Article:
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Sampson Deal May Be Near

November 14, 1990|MARTIN McNEAL | MCCLATCHY NEWS SERVICE

SACRAMENTO — Ralph Sampson reports to Arco Arena every day with the same hope.

"I've just been waiting," the Sacramento Kings' center said. "Every day I come in here and hope (player personnel director) Jerry Reynolds will come up to me and say, 'We traded you somewhere.' I just wish that could happen."

Sampson, 30, says his desire to leave the Kings has nothing to do with ill feelings toward the team or the city of Sacramento. He just wants to play and sees little chance of that happening with the Kings.

Sampson may or may not be traded, but he and the Kings may be getting close to an agreement that would allow the eight-year veteran to become a free agent, Reynolds hinted Monday.

"There's some mild interest in several places," Reynolds said, "but I don't think it's a trade possibility, so we have to look at other ways. For us, we'd have to get some help on the salary part of it, some restructuring (of Sampson's contract) to make it feasible for us. If we're going to help him and help another team, then we want to be helped."

Reynolds said Sampson has been good about the ongoing negotiations.

"I think it's pretty close to getting done," Reynolds said. "I think it's a fairly good possibility that something may work out by the end of the week. I know (managing general partner Gregg Lukenbill's) position is pretty clear.

"He wants maybe a little more compromise from Ralph or the other team," Reynolds said of Lukenbill, who did not return phone calls. "He wants, basically, a little fairer deal for himself."

Teams willing to gamble on Sampson want the Kings to carry the brunt of his $2.247 million contract this season and the remainder of the approximately $5.7 million owed Sampson the next two seasons.

"Some of the teams want us to carry all of it," Reynolds said. "Some are more realistic. I think it's getting closer with a couple of teams who are getting more realistic."

Sampson is willing to restructure his contract but is not willing to sit on the end of the Kings' bench.

"I play ball, and I was awarded my contract through my play," he said. "It had nothing to do with Sacramento. They accepted that, and they have to deal with it. They've talked about restructuring my contract.

"It's been talked about. From giving me land, from me extending my contract a number of years and decreasing the amount and from me taking deferred payments. If they want to deal, they can deal with me. I've got some smarts. If they want, they can sit down and talk to me or my agent (Pro Serv Inc.'s David Falk). And I will extend it, but it's going to cost.

"I would have to restructure to go somewhere else," Sampson said. "No, I wouldn't do it to stay here and not play. I wouldn't do it to stay here and play. Why should I? I wouldn't have to. I'm already here. I'm already on the team. (Lukenbill) doesn't want to back out on the contract; he just wants to decrease his responsibility for a number of years.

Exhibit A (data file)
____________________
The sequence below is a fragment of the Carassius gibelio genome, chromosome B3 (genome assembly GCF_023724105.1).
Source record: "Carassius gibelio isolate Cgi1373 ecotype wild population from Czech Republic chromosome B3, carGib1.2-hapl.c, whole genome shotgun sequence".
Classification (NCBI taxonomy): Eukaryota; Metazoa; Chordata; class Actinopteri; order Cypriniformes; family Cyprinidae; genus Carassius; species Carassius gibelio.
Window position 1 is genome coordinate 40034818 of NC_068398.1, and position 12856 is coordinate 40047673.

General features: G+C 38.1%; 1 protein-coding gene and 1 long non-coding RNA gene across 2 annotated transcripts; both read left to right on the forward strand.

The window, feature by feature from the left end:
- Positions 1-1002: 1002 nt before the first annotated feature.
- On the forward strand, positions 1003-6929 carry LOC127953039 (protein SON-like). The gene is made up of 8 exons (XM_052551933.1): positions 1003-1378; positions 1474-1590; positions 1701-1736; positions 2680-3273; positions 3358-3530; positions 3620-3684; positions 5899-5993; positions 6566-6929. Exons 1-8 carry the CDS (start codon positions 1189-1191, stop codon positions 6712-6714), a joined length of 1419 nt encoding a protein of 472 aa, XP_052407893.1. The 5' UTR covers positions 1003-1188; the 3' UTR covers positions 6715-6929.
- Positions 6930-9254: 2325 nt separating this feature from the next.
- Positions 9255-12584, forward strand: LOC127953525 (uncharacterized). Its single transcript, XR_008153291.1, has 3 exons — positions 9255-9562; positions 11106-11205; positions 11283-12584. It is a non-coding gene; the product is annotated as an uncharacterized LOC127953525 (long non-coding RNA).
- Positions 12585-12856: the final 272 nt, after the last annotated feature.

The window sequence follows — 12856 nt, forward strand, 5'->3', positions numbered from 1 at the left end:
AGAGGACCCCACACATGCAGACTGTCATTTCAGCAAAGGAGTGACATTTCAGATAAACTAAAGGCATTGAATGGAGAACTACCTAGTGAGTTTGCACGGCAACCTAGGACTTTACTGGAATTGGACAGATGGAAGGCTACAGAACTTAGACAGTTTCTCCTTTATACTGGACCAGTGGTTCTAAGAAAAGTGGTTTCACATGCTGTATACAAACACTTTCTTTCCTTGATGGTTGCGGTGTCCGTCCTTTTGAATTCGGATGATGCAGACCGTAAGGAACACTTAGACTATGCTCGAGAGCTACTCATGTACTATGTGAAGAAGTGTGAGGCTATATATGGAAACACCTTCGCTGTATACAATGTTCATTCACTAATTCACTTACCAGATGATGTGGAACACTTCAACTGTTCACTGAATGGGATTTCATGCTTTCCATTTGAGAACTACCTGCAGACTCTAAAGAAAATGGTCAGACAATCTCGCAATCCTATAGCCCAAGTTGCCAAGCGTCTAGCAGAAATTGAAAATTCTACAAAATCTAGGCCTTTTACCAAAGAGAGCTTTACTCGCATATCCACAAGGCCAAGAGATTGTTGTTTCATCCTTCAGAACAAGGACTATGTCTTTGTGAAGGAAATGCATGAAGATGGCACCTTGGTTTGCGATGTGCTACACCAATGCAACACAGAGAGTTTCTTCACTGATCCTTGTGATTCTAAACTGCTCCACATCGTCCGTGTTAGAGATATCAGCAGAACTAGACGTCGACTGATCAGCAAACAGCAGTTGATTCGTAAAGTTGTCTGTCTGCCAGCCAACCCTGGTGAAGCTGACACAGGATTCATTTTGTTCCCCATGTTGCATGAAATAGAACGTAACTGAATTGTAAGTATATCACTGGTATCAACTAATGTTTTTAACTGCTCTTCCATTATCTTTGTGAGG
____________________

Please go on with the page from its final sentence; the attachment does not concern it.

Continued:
"He'll say, 'Well, we'll give you a piece of land, we'll buy you out,' " Sampson said of Lukenbill. 'We'll give you half the value of the contract and you go on about your business.' "

"That's impossible," Sampson said. "Why take half when you can get it all?"

Reynolds said Sampson may have to pay for his free agency and the accompanying ability to deal with any NBA teams. Whatever deal the Kings and Sampson reach, simplicity will not be an applicable description.

"This is not something you do quickly," Reynolds said. "I know fans will say just do it, but this is a major undertaking. Something where we can benefit somewhat and Ralph can benefit to where everybody thinks at least it's fair.

"That's where it is now," Reynolds said. "It's not quite fair for us and not quite fair for Ralph or what he thinks is fair."

Reportedly, the San Antonio Spurs and the Charlotte Hornets have expressed interest in Sampson. Reynolds said the Los Angeles Lakers and the New York Knicks also have shown mild interest.

"If Ralph were a free agent," Reynolds said, "there'd be some other teams that would be interested on a look-see basis. You know, prove it to me and then we'll do something.

"I think, which he understands, he would be in a very good position for himself if, in effect, he could become a free agent," Reynolds said. "What we're saying is for that possibility, it's going to cost you something."

If the Kings were to release Sampson, only half of this season's salary would be available to them under the salary-cap agreement.

Playing has not been a thrill Sampson has been able to enjoy this season. Coach Dick Motta has chosen to give Sampson only two minutes of playing time in one game of five. Some may speculate that the Kings are playing a waiting game with Sampson, hoping the center will get antsy sitting on the bench and ask for a deal in hopes of playing elsewhere.

But Sampson said he is patient.

Motta said he has not played Sampson because he does not figure into the team's youth movement.

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